Hundreds of students and scientists barred from entering the UK due to China’s crackdown


Last year in the UK, more than 1,000 postgraduate students and scientists were barred from working in a central government crackdown on research collaboration with China on national security grounds.

According to figures obtained by the Guardian, the Foreign Office rejected a record 1,104 postgraduate students and scientists in 2022, up from just 13 in 2016 and 128 in 2020.

There has been a sharp increase in scientific ties with China after MI5 warned of a growing espionage threat, major research centres have been quietly shut down, and a government minister has accused China’s leading genomics company of hacking the NHS’s genetic database regularly.

Geopolitical tensions rose this week as Australia, the United States, and the United Kingdom announced multi-decade, multibillion-dollar deals to counter China’s military expansion in the Indo-Pacific region. China says the AUCAS plan to build a combined fleet of elite nuclear-powered submarines is “a path of danger and error “.

The Foreign Office declined to break down by nationality. Still, data supplied by leading universities, including Oxford, Cambridge and Imperial College, suggests that, at least, Chinese academics account for most of those denied clearance at these institutions.

A security expert said that the number of academics banned is “commensurate with the threat”, while some have welcomed the policy change. But the scheme leaves universities needing help to recruit top talent from abroad, leading scientists say.

Professor Sir Peter Matheson, Principal and Vice-Chancellor of the University of Edinburgh, said long delays and the “blanket” fashion in which scrutiny is being applied meant the process was “becoming a bottleneck”.

He said, “universities are very conscious of the need to mitigate and understand the risks”. “But research projects are being delayed, staffing efforts are being delayed, and we don’t think that’s going to be in anybody’s interest. It’s a significant problem.”

The Foreign Office’s Academic Technology Approval Scheme, introduced in 2007, requires applications for so-called dual-use research clearance from countries subject to immigration controls to work on other “sensitive” subjects.

In 2016, the year after Chinese President Xi Jinping took a tour of the Graphene Institute in Manchester during a state visit, 13 of those who applied were turned down by the project. But as relations between the West worsen, and China, security and concerns about human rights in Xinjiang and Hong Kong have stepped up. ATAS was expanded in 2020 to cover weapons of mass destruction and all advanced conventional military technologies. Indeed, it covered engineering, physics, and computer science and was expanded to include researchers and postgraduate students in 2021.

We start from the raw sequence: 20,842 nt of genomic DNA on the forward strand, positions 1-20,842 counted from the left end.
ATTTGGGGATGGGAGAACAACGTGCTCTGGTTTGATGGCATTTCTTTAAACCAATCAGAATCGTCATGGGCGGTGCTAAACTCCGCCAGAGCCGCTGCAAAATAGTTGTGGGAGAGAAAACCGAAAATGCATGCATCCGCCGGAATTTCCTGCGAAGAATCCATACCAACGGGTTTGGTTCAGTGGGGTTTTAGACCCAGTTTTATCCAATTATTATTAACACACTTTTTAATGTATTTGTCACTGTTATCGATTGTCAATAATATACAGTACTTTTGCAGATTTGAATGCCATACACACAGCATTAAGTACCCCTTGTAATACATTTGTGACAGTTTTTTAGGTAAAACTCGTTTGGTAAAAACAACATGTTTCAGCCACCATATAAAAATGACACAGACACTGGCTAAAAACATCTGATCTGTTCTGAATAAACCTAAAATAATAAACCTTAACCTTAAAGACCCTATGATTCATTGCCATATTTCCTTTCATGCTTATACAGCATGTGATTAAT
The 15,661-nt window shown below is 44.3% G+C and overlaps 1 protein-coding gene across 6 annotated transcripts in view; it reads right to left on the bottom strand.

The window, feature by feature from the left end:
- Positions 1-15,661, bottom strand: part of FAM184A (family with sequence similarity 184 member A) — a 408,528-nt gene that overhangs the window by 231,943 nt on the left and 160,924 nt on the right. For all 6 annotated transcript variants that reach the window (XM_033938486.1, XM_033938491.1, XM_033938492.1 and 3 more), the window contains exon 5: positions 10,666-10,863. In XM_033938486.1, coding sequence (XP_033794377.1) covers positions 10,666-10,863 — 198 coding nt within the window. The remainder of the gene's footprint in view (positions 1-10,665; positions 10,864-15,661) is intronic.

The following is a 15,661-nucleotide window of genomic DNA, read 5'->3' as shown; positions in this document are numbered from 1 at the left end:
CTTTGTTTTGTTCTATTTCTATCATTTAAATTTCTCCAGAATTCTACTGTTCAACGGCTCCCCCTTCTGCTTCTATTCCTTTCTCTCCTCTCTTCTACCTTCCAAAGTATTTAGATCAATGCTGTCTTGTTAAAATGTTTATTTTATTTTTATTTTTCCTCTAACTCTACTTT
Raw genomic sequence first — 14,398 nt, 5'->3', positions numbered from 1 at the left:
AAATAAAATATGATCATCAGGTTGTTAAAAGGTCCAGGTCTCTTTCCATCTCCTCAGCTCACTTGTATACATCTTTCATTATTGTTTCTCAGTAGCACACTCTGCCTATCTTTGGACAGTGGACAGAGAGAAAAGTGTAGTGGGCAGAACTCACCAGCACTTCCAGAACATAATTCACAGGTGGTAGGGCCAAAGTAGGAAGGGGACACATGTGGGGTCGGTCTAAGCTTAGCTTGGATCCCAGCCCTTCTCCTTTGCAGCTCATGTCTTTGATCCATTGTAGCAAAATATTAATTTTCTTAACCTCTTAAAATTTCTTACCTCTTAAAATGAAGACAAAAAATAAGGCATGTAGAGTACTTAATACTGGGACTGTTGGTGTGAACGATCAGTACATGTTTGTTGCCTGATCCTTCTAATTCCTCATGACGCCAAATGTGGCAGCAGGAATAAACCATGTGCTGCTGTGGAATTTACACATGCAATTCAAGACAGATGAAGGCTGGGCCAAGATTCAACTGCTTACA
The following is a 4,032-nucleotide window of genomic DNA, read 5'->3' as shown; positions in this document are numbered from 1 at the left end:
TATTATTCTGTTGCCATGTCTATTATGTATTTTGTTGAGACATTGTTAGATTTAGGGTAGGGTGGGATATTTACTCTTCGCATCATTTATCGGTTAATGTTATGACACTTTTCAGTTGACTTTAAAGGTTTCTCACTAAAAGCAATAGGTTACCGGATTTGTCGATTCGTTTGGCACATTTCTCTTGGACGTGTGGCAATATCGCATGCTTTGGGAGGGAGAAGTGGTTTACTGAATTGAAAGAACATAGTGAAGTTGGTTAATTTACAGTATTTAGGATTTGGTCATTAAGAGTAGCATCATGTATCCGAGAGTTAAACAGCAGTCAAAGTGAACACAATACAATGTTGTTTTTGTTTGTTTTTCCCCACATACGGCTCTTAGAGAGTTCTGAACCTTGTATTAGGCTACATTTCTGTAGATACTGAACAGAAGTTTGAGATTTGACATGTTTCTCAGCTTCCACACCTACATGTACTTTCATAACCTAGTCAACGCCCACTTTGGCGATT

Scientists and students were rejected in 2020 at a rate of 128; in 2021, it rose to 951 rejections.

Figures obtained through freedom of information requests show that 839 students and 265 researchers had their applications rejected last year – 1,104 out of 50,000 applicants.

Most applicant scientists want to move to the UK to take up a research degree or fellowship offering. Researcher positions at UK universities have already been held by five Chinese scientists from Imperial College for several years, and they may need to leave.

In a speech at the Royal United Services Institute (RUSI), China expert Charles Parton declared the tightening of security “encouraging” but criticized the government for failing to clearly define its broader policy objectives, such as which areas of science will be prohibited. “If China has a strategy, nobody knows what it is,” he said. “Scientific cooperation with China is one of the most serious questions that must be resolved. If there is a clear definition of what we can cooperate with, no one will be turned away.”

As a research professor of policy at UCL, Professor Wilson noted that, while there were legitimate security concerns about strategic technology and human rights, the government’s ambitions were at odds with the “hard U-turn” that had occurred over the past two years. Build the UK into a “science superpower”.

“We’ve gone from heralding a new ‘golden age’ of bilateral relations with China to freezing our scientific ties,” he said.

Academic leaders say long delays have stalled scientists, students and research projects as applications doubled over the past two years. A survey of more than 1,450 students and staff by the Russell Group found that, among those who responded, it took an average of more than ten weeks for students’ applications to be approved, with some reporting waits of more than six months.

A government spokesman said: “We extended the scope of the Academic Technology Endorsement Scheme in 2020 and again next year. This means more academics from overseas must be approved before they can work in the UK.

“We reject the number because it significantly increases the number of applications we receive. Rejection rates are low – about 2% of all applications. We minimize applicant studies delays, with most applications processed within 30 working days.

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Marta Lopez

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